Year-over-year existing home sales fell nearly 19% in June

Sales also fell 3.3% from May, reversing a slight uptick in earlier spring activity

WASHINGTON — Data released this week from the National Association of Realtors shows that existing home sales fell 18.9% compared to last year and 3.3% from May.

Total existing home sales were 4.16 million, down from 5.13 million in June 2022, a nearly 20% drop. Sales fell about 3.3% from May to June, from 4.3 million units to 4.16 million, reversing a slight uptick seen in the April to May sales activity.

The figures represent completed transactions that include single-family homes, town homes, condominiums and co-ops.

All four regions of the country posted year-over-year declines. May to June gains were posted in the Northeast but were down in the South and West. Sales in the Midwest remained even with May.

Sales also were lower for the full first half, noted NAR Chief Economist Lawrence Yun.

“The first half of the year was a downer for sure with sales lower by 23%,” Yun said. “Fewer Americans were on the move despite the usual life-changing circumstances. The pent-up demand will surely be realized soon, especially if mortgage rates and inventory move favorably.”

The association also said that the median existing home sales price of $410,200 for June was the second highest price ever recorded since 1999 when it began tracking the data. It also was .9% less than the all-time high of $413,800 from one year ago and the third time that the monthly median sales price was higher than $400,000.

“Home sales fell, but home prices have held firm in most parts of the country,” Yun noted, adding, “Limited supply is still leading to multiple-offer situations, with one-third of homes getting sold above the list price in the latest month.”

Home sales are a key economic indicator for a part of the economy that has perhaps the biggest impacts on home furnishings sales. Even those moving to an existing home versus new construction, for example, often find they have a need for new furniture that suits the layout of their new home.

By region, the activity was as follows:

In the Northeast, existing home sales rose 2% from May to an annual rate of 510,000 in June. This was down 21% from June 2022. The median price in the region was $475,300, up 4.9% from June 2022.

In the Midwest, June sales totaled 990,000 in June, which was down 19.5% from June 2022, and unchanged from May. The median price in this region was $311,800, up 2.1% from June 2022.

In the South, there were 1.19 million existing homes sold, which was down 16.2% from June 2022 and down 5.4% from May. The median price here was $366,600, down 1.2% from June 2022.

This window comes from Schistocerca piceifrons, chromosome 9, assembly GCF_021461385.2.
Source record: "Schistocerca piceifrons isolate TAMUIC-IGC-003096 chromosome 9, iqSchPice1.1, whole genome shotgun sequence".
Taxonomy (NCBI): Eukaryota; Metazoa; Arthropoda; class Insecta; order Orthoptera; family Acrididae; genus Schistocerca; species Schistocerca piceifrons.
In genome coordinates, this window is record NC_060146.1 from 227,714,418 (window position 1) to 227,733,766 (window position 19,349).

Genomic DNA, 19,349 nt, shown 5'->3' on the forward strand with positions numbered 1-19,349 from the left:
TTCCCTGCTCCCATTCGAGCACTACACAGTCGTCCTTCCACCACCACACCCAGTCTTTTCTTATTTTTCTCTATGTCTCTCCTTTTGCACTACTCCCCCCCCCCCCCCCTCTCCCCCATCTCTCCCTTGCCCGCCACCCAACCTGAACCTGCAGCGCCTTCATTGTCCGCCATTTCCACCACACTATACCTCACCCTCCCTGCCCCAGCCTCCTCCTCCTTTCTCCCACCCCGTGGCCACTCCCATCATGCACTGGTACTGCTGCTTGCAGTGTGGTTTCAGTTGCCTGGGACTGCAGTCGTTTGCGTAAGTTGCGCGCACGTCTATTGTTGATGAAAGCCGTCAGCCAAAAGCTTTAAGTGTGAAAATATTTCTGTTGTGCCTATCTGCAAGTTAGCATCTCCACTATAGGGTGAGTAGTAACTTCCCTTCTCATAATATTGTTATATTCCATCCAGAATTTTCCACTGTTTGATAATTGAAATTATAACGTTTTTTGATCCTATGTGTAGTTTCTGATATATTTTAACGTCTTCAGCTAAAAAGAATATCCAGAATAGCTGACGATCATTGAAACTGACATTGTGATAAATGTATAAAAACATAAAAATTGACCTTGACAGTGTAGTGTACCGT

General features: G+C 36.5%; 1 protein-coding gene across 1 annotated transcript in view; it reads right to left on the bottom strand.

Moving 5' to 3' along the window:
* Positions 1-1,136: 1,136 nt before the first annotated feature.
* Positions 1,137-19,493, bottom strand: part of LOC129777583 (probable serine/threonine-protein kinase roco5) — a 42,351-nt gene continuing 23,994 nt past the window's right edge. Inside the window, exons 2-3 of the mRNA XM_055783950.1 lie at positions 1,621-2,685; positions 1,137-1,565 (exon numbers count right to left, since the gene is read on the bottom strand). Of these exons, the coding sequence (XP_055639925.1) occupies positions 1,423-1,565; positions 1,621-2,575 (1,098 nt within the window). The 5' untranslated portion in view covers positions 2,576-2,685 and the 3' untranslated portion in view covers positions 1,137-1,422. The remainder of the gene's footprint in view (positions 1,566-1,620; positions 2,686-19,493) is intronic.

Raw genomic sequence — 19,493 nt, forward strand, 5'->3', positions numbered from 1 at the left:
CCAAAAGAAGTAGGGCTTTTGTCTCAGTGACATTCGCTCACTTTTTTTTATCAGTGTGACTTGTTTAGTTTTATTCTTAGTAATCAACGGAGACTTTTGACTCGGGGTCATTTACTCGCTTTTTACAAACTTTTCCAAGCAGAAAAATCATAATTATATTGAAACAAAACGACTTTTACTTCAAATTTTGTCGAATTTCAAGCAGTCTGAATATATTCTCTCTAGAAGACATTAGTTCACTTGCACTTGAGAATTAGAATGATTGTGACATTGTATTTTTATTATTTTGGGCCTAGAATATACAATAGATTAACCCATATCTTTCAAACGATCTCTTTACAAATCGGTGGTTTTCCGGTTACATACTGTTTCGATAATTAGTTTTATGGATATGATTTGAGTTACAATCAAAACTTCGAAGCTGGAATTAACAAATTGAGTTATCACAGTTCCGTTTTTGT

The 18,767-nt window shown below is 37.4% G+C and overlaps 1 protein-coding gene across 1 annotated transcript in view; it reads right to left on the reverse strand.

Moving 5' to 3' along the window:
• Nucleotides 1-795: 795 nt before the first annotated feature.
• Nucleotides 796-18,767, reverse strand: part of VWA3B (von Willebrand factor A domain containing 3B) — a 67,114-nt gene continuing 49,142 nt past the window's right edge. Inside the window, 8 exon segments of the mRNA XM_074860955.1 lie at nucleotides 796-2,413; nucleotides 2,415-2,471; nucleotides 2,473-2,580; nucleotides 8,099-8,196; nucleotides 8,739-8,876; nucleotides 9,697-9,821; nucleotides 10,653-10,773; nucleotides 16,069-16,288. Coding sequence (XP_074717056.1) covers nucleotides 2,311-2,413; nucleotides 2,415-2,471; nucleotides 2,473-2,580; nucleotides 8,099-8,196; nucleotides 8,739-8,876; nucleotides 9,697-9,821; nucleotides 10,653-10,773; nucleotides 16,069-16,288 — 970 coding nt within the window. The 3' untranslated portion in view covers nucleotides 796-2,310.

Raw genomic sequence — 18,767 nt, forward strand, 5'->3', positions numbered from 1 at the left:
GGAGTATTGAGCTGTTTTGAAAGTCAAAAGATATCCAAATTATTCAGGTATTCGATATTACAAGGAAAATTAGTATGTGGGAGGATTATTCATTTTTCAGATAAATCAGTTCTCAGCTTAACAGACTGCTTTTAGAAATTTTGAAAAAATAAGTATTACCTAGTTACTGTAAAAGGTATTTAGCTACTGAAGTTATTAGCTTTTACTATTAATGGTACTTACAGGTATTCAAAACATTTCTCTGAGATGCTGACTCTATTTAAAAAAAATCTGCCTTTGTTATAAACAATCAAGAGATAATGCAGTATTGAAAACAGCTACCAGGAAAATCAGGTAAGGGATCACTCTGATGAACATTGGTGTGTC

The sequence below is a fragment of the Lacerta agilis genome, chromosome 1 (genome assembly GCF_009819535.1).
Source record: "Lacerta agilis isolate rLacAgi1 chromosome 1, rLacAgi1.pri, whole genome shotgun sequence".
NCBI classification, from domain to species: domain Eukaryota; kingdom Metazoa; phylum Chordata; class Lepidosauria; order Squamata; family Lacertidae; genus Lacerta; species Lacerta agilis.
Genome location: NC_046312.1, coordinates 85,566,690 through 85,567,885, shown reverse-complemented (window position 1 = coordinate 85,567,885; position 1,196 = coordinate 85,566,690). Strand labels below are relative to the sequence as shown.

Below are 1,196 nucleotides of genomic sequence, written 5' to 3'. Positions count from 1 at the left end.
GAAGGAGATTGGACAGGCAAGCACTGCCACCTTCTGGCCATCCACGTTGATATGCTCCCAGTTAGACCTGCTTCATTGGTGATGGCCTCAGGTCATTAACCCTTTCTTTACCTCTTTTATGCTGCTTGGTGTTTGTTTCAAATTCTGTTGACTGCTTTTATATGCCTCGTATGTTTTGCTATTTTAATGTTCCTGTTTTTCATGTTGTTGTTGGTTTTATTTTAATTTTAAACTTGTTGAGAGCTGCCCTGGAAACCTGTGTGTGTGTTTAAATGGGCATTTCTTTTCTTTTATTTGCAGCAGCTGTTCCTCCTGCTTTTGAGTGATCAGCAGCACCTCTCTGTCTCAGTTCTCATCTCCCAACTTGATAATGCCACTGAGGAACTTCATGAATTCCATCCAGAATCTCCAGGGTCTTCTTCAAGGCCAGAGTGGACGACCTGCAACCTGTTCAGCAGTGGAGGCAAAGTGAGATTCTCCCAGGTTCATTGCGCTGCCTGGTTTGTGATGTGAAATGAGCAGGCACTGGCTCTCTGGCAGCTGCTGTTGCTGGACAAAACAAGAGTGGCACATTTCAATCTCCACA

In the West, existing home sales totaled 750,000 in June, down 22.7% from June 2022 and down 5.1% from May. The median price was $606,500, down 3.4% from June 2022.

Other highlights of the report were as follows:

+ Total housing inventory at the end of June was 1.08 million units, unchanged from May but down 13.6% from the 1.25 million reported a year ago. Unsold inventory was at a 3.1-month supply based on current sales, which was up from 3 months in May and 2.9 months in June 2022. “There are simply not enough homes for sale,” Yun noted, adding that the market can “easily absorb a doubling of inventory.”

+ Properties were on the market for about 18 days in June, which was up from 14 days in June 2022 and unchanged from May, while 76% of the homes sold in June were on the market for less than a month.

+ First-time home buyers were responsible for 27% of sales in June, which was down from 30% in June 2022 and down from 28% in May.  The annual share of first-time buyers was 26%, which the NAR said was the lowest since it began tracking the data.

+ All-cash sales represented 26% of transactions in June, which was up from 25% from both May and June 2022.

+ Individual investors, or second-home buyers purchased 18% of homes in June, which was up from 16% in June 2022 and up from 15% in May. These buyers often represent many cash sales, the NAR said.

+ Distressed sales, or foreclosures and short sales, represented about 2% of sales in June, unchanged from May and June 2022.

+ Single-family home sales decreased to a seasonally adjusted rate of 3.72 million in June, which was down 3.4% from 3.85 million in May and 18.8% from June 2022, while existing condominium and co-op sales totaled 440,000, which was down 20% from June 2022 and down 2.2% from May. The median price for single-family homes was $416,000 in June, down 1.2% from June 2022, while the median price for a condo was $361,600 in June, up 1.9% from June 2022.

+ The 30-year fixed-rate mortgage averaged 6.96% as of July 13, up from 6.81% the prior week and up from 5.51% a year ago.

Thomas Russell

Home News Now Editor-in-Chief Thomas Russell has covered the furniture industry for 25 years at various daily and weekly consumer and trade publications. He can be reached at and at 336-508-4616.

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